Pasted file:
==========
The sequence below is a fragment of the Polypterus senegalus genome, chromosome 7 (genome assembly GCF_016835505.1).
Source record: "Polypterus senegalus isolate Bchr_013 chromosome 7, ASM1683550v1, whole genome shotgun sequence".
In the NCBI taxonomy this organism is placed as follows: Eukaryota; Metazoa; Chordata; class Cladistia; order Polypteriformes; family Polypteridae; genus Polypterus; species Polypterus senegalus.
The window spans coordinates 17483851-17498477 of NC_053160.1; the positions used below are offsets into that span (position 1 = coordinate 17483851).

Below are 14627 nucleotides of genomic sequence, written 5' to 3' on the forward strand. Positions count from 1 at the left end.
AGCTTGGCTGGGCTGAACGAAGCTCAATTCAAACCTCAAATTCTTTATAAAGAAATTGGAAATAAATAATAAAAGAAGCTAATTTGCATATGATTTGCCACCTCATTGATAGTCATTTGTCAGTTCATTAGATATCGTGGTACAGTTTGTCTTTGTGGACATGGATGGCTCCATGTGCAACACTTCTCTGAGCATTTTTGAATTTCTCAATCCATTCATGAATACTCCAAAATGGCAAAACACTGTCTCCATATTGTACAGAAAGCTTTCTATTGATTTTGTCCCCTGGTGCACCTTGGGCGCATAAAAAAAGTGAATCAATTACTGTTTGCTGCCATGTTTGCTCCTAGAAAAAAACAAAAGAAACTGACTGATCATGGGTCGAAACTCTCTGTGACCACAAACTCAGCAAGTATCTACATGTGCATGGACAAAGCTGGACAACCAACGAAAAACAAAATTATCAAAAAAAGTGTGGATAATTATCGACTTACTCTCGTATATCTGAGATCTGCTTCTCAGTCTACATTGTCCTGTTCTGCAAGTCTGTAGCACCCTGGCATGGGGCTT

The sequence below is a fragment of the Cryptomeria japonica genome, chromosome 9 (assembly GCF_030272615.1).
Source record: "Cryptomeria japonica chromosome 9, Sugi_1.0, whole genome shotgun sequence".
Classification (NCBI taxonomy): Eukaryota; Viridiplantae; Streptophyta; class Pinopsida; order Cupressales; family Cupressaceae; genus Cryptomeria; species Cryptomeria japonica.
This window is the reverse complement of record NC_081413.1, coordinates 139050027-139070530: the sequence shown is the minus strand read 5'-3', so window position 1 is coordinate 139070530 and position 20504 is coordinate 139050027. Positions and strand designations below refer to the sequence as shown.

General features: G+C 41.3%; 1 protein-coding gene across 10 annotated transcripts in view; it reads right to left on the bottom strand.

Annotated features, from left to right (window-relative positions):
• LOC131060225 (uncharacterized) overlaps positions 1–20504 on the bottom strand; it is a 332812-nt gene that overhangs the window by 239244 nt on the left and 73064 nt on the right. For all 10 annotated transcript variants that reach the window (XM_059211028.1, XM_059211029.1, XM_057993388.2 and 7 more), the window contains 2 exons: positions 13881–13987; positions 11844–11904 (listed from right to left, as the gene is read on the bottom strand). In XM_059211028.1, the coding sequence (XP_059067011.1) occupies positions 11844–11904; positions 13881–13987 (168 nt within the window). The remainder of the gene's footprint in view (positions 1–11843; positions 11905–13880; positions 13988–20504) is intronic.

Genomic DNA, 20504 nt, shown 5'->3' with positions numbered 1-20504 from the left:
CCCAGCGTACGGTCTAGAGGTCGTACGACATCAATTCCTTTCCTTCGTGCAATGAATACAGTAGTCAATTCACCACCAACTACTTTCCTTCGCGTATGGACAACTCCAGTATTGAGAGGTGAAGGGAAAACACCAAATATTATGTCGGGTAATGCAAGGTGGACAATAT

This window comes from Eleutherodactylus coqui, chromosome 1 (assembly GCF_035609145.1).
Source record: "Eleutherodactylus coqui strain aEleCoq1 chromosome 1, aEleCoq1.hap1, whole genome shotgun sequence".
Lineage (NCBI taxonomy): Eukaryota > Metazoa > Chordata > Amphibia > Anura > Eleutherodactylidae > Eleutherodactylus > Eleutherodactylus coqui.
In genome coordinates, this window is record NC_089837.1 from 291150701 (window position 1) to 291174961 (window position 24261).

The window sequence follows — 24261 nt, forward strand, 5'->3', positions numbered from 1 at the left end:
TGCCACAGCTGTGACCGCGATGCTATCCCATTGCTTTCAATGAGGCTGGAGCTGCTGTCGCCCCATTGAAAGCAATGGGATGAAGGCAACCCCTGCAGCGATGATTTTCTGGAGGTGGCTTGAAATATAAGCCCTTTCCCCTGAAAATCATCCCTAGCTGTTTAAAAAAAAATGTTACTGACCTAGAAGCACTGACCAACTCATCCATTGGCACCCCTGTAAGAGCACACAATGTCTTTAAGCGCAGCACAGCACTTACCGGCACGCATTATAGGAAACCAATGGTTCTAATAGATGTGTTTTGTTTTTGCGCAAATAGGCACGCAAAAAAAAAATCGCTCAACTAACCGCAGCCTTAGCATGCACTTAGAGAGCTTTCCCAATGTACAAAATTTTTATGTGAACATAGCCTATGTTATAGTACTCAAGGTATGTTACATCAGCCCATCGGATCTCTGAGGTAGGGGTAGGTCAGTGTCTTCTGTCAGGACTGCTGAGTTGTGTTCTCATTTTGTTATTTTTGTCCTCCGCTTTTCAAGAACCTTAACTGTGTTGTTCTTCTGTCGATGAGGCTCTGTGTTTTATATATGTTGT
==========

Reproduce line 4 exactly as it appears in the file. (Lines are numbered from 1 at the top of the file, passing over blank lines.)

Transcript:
The window spans coordinates 17483851-17498477 of NC_053160.1; the positions used below are offsets into that span (position 1 = coordinate 17483851).